Why do moms still feel guilty about working?


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Working mom guilt is a powerful, negative force that is as dated as it is prevalent. I have written on this topic extensively through my blog, my podcast, and on my Forbes column. 

Most recently, I partnered with the bank BBVA Compass to create a FREE 50-page ebook, and 10-part podcast series devoted to exploring why moms feel guilty about earning money, the cost to our careers, marriages, income and families, the realities of how much time our kids actually need from us (answer: not much at all!! You’re welcome!), and how to figure out a family-career formula in which everyone can thrive.

As evidence of the mom-guilt presumption: Last year PopSugar featured the headline: 9 Signs Being a Working Mom Is Right For You.

When I first saw it, I blinked. Rubbed my eyes. Chugged my coffee.

Was this an Onion headline? A funny friend goofing on me? Was I still asleep and having a feminist nightmare?

Most of us work from necessity

We all know that most moms who work need to work. Otherwise, you and your family would be living in a van down by the river. And even then you and your kids and maybe your elderly parents and disabled sibling you care for would need to eat once in a while. Oh, and you need clothes and blankets and bandaids and tampons. You know, stuff. To live. So you work. Just like 71 percent of moms. Just like the 40 percent of moms who are the breadwinners in their families.

Likely, you know about those census figures because they come from the reputable people at Pew, and they have been published a zillion times because nearly every thinking mom — and dad, and employer, and politician and curious person — cares about these things.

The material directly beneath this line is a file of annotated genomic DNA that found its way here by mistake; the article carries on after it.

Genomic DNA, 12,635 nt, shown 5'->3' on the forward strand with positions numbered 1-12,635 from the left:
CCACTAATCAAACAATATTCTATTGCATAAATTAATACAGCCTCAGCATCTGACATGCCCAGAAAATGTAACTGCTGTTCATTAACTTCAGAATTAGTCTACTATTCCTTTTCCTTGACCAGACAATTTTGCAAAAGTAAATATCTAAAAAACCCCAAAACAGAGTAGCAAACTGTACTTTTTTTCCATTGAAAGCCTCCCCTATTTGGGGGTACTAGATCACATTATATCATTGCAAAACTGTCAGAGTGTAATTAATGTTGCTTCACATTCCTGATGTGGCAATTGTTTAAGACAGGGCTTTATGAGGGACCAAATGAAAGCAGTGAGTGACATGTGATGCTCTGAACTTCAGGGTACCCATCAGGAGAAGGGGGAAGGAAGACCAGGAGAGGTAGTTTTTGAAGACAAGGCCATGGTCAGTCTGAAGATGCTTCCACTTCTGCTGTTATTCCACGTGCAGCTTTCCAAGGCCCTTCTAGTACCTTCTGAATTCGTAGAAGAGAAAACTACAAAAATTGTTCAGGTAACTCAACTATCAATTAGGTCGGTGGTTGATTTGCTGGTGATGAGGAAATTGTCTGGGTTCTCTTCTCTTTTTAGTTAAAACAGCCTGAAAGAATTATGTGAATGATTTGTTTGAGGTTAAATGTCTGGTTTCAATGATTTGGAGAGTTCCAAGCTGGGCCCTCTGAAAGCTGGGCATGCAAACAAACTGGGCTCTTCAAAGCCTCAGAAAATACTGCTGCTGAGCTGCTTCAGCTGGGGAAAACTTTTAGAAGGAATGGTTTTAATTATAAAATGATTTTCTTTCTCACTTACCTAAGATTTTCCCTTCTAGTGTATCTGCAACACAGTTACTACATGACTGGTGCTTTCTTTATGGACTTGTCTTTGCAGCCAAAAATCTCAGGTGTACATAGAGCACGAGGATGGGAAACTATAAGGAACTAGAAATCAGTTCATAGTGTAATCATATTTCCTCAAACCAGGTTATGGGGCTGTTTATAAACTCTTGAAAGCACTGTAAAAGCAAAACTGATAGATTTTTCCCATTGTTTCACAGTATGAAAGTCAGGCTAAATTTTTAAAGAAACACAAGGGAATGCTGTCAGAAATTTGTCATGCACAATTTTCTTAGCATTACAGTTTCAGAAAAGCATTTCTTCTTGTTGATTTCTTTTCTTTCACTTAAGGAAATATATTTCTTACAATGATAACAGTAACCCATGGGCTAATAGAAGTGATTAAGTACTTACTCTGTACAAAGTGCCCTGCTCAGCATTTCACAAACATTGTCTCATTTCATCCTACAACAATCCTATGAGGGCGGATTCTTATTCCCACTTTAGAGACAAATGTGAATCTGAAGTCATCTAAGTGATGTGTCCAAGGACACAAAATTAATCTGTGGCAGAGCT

Don’t get me wrong: Working mom guilt is a real and terribly dangerous thing. And who can blame us for having conflicting feelings about earning a living while raising children. A recent Pew survey found that the majority of Americans believe it’s harder to raise children when the mother works outside of the home, and another survey by Pew found that 60 percent of Americans believe children are better off when a parent is at home. A mere 21 percent of adults say the trend of more mothers of young children working outside the home has been good for society. This attitude trickles into how we feel about our parenting, as 38 percent of full-time working mothers say they spend too little time with their kids. By comparison, the Washington, D.C., think tank found that just 18 percent of part-time working mothers and 11 percent of non-working mothers say the same.

Therein lies the paradox of our time: While a majority of Americans believe that children fare better when their mothers stay home full-time, the majority of American moms work.